Since this is already competing with Coalition Construct which has seen virtually no play in Historic, I can’t really see this one seeing play any time soon either, but if a tribal deck emerges in future that needs a lord effect then this is worth bearing in mind.

Altar of Dementia & Ashnod’s Altar

Altar of Dementia & Ashnod's Altar: I’ve grouped these two together because they’re quite similar in that they provide a free sacrifice outlet which is a pretty big deal in Historic because we don’t currently have a great selection of free sacrifice outlets.

Out of the two, I think Altar of Dementia definitely has much more potential because it acts as a self contained win condition, so if you’re running a combo that can go infinite with a free sacrifice outlet (like Putrid Goblin + Metallic Mimic / Grumgully, the Generous or Vesperlark + Body Double) then Altar of Dementia just wins you the game since you can mill the opponent’s whole deck. Being able to mill yourself is also pretty powerful so I wouldn’t be surprised to see it as part of a self-mill strategy at some point (although I don’t think we have the right pieces for that right now, especially in Best of 3).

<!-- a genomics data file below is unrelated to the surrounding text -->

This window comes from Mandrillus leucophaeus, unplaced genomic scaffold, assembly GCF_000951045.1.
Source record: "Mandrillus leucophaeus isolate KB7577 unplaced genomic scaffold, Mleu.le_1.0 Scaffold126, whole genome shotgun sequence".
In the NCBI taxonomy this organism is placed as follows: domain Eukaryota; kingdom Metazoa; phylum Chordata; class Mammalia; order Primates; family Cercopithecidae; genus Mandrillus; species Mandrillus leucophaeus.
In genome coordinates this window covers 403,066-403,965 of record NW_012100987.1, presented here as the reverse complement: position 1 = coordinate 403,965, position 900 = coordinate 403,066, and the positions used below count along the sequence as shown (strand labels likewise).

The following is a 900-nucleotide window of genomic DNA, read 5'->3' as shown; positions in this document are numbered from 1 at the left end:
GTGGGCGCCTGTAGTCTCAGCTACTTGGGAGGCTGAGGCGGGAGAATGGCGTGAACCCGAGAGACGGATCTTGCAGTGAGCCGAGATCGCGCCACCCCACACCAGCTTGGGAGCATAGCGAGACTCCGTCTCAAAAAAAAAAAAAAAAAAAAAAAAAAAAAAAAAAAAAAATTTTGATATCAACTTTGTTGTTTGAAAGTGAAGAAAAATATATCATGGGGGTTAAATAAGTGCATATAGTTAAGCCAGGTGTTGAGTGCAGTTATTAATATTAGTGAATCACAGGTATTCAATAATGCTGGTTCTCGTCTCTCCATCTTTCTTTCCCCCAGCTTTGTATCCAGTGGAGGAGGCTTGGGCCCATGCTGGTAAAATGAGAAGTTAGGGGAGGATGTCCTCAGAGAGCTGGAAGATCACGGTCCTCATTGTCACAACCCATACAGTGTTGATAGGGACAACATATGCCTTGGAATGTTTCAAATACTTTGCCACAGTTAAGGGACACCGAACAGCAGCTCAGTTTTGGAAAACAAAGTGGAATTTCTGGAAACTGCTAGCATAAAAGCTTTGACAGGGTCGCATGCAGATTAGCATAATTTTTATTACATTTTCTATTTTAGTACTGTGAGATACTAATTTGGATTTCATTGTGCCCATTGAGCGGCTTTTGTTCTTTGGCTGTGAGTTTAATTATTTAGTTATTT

Ashnod's Altar is a powerful effect too, but since all the combo decks would prefer to run Altar of Dementia instead (since you’d need an extra combo piece to sink the mana into), I can only really see it seeing play in fair decks that are looking to trade cheap creatures for additional mana. You would definitely need to build around Ashnod's Altar to make it work so you’d need to build a deck with cheap sacrifice fodder creatures or tokens, and colorless payoffs to use the mana on.